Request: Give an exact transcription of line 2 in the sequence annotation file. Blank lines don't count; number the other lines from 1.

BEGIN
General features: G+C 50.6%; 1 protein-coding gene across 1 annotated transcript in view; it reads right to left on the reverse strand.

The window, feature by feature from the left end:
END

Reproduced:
The window, feature by feature from the left end: